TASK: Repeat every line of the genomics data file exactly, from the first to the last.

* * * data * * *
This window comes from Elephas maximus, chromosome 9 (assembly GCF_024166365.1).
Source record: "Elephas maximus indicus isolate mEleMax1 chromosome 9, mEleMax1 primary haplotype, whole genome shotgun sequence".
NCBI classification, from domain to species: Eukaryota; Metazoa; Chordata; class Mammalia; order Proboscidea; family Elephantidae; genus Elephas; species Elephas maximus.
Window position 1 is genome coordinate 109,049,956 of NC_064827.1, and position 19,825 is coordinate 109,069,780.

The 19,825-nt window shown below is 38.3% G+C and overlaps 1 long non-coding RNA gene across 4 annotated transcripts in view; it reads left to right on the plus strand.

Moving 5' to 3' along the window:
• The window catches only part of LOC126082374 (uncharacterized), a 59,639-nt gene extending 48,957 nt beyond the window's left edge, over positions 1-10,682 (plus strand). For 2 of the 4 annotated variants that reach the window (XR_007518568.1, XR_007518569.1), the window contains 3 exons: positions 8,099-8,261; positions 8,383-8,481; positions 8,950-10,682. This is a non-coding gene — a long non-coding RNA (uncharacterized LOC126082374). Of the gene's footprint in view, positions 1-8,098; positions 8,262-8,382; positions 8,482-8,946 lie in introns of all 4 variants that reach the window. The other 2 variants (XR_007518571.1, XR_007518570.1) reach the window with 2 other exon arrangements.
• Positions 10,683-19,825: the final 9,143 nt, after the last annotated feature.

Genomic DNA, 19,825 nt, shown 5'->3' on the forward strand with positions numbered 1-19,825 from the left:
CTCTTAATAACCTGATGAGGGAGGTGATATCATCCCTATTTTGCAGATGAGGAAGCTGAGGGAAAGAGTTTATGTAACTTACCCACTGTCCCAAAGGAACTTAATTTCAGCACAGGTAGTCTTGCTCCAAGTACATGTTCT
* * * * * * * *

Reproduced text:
This window comes from Elephas maximus, chromosome 9 (assembly GCF_024166365.1).
Source record: "Elephas maximus indicus isolate mEleMax1 chromosome 9, mEleMax1 primary haplotype, whole genome shotgun sequence".
NCBI classification, from domain to species: Eukaryota; Metazoa; Chordata; class Mammalia; order Proboscidea; family Elephantidae; genus Elephas; species Elephas maximus.
Window position 1 is genome coordinate 109,049,956 of NC_064827.1, and position 19,825 is coordinate 109,069,780.

The 19,825-nt window shown below is 38.3% G+C and overlaps 1 long non-coding RNA gene across 4 annotated transcripts in view; it reads left to right on the plus strand.

Moving 5' to 3' along the window:
• The window catches only part of LOC126082374 (uncharacterized), a 59,639-nt gene extending 48,957 nt beyond the window's left edge, over positions 1-10,682 (plus strand). For 2 of the 4 annotated variants that reach the window (XR_007518568.1, XR_007518569.1), the window contains 3 exons: positions 8,099-8,261; positions 8,383-8,481; positions 8,950-10,682. This is a non-coding gene — a long non-coding RNA (uncharacterized LOC126082374). Of the gene's footprint in view, positions 1-8,098; positions 8,262-8,382; positions 8,482-8,946 lie in introns of all 4 variants that reach the window. The other 2 variants (XR_007518571.1, XR_007518570.1) reach the window with 2 other exon arrangements.
• Positions 10,683-19,825: the final 9,143 nt, after the last annotated feature.

Genomic DNA, 19,825 nt, shown 5'->3' on the forward strand with positions numbered 1-19,825 from the left:
CTCTTAATAACCTGATGAGGGAGGTGATATCATCCCTATTTTGCAGATGAGGAAGCTGAGGGAAAGAGTTTATGTAACTTACCCACTGTCCCAAAGGAACTTAATTTCAGCACAGGTAGTCTTGCTCCAAGTACATGTTCT